Saturday, 6 June 2009

Dragonflies at Charca de Suárez, Granada Province.

Two more new species.


After the RAM sea bird survey Juan and I went to Charca de Suárez near Motril, the wind was strong but several species of Dragonfly were seen. The first was a nice male Blue or Common Emperor (Anax imperator) which was sheltering from the winds in some vegetation, a common species at this site and on most areas of water with some marginal plants. It is the largest and most powerful flying of the Odonata seen in this region and some territorial battles between the males are to the death. The Emperor was quickly followed by Male and female (in photo) Violet Dropwing (Trithemis annulata) hunting from cut off stalks of Fennel growing along the walk ways around the reserve. This species gets its Dropwing name from the position it takes at rest with the wings thrust forward and down and the abdomen held high. Several male Broad Scarlet's (Crocothemis erythraea), were seen and what I first thought was a female of the same species was the next insect to be photographed, later it was reidentifed as a female Keeled Skimmer (Orthetrum coerulescens) the first of two new dragonfly species seen today. I then notice an all black insect, with a very active flight, skimming low through the vegetation in a drier area of the marsh. I again managed to get shots of an Imm male but this was enough to identify it as a Black Percher (Diplacodes lefebvrii), the second new species for me. The male was all black which means it was probably quite an old insect, younger males have some yellow markings along the side of the abdomen. It has a restricted range still Iberia, mainly coastal in the south but is expected to expand north. Iberian Bluetail (Ischnura graellsii) and Small Red-eyed Damselfly (Erythromma viridulum) were also seen along with Migrant Hawker (Aeshna mixta) all of which avoided the camera completely.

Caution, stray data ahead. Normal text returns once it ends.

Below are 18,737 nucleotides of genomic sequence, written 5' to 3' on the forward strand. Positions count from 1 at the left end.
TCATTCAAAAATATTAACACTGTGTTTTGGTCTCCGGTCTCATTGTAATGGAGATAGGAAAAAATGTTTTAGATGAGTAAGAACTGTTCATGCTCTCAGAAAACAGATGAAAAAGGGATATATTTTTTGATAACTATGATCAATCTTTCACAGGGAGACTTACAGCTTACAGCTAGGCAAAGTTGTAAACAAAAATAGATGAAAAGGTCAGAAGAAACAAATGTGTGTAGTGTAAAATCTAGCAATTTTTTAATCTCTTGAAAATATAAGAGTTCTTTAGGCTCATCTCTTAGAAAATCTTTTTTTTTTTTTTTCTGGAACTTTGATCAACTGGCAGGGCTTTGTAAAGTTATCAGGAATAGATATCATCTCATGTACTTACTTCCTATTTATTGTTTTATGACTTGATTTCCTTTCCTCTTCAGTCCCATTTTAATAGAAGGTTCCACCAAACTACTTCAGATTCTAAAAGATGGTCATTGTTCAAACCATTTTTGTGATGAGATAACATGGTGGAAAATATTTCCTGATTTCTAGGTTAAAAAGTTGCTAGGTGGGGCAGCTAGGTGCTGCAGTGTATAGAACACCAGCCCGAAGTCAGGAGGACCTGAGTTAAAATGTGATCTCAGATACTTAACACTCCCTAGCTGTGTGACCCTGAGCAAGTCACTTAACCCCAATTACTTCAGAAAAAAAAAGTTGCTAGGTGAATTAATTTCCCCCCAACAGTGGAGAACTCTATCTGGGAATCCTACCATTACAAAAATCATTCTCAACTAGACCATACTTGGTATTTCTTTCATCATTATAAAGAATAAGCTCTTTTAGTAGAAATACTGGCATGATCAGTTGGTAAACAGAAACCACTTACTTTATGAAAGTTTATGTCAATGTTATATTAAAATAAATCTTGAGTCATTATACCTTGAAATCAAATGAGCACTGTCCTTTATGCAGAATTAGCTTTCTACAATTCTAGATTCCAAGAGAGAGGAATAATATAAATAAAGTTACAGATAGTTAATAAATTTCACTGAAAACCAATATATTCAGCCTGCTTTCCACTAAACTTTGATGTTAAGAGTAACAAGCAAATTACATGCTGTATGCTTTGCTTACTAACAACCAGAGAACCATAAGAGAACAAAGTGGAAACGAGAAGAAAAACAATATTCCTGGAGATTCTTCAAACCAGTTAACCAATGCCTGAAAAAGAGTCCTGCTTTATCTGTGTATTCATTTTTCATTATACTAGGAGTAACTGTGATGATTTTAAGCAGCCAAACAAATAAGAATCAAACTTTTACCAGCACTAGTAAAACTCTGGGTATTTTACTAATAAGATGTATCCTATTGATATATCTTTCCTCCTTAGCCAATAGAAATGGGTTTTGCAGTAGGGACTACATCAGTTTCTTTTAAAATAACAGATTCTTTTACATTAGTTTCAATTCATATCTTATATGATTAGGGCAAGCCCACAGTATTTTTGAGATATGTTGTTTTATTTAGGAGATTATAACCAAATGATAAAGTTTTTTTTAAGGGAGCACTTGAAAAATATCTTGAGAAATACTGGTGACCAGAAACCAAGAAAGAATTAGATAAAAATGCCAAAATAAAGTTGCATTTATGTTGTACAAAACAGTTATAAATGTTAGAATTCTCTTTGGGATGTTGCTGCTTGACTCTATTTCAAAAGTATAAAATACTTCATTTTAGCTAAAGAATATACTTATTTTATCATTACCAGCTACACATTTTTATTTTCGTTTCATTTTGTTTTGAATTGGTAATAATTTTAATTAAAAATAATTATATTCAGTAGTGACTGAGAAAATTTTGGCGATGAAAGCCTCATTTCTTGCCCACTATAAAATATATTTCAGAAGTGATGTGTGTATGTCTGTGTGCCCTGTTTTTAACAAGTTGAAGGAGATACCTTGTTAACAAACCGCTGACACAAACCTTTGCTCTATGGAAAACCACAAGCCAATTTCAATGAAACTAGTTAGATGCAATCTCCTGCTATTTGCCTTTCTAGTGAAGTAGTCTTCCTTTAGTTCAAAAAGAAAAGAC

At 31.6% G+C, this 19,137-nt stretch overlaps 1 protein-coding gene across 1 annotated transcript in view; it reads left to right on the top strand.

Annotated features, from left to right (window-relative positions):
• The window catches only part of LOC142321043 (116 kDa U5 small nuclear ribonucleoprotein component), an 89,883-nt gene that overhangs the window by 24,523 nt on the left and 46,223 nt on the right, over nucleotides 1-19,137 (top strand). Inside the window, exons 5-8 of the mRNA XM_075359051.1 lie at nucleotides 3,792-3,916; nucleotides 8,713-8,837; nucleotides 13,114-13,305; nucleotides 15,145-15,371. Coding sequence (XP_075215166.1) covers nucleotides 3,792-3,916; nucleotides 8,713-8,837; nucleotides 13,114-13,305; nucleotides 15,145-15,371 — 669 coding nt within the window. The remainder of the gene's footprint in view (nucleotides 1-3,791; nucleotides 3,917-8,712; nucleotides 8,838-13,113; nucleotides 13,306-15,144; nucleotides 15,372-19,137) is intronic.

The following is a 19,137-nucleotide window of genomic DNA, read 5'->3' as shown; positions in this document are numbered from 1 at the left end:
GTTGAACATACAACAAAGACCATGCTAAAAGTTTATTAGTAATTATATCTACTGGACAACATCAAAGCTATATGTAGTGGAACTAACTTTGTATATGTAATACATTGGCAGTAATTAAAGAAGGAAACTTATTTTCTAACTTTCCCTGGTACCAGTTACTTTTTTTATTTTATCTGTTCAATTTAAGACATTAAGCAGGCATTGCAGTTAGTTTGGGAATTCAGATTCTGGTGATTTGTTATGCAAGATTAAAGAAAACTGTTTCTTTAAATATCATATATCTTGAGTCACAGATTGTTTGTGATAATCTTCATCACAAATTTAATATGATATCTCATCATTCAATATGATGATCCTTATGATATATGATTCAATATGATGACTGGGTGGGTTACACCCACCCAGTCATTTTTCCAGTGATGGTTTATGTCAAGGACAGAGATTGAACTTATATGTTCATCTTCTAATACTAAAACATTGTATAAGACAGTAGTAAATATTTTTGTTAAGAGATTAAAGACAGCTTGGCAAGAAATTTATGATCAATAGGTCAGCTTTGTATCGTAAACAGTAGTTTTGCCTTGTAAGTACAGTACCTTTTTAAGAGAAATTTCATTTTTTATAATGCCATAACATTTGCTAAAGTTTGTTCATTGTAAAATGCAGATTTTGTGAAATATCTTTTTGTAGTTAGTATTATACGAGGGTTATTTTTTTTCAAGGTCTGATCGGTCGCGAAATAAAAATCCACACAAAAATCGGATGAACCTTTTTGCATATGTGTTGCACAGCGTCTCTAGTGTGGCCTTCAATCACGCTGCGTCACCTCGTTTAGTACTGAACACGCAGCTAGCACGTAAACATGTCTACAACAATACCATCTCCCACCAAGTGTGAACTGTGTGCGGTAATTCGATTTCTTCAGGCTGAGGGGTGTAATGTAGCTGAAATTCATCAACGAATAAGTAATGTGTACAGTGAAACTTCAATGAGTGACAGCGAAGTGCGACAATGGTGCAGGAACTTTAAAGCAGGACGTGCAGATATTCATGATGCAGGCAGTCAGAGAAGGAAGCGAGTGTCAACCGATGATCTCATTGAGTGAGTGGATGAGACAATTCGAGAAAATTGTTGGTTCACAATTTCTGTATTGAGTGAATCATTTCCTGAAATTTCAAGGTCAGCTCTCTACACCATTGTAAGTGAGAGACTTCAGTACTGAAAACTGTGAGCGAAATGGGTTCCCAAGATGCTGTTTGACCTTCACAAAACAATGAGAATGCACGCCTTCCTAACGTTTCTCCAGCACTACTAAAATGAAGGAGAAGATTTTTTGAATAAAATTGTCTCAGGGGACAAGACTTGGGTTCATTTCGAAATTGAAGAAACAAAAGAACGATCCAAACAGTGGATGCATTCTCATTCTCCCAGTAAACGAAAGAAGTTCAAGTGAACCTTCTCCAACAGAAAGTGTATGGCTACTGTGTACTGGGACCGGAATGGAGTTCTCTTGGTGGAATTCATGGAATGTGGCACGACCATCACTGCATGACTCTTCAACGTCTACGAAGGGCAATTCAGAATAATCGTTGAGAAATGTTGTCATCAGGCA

Photographs from the top: Blue or Common Emperor (Anax imperator), Violet Dropwing (Trithemis annulata), Keeled Skimmer (Orthetrum coerulescens) and Black Percher (Diplacodes lefebvrii).

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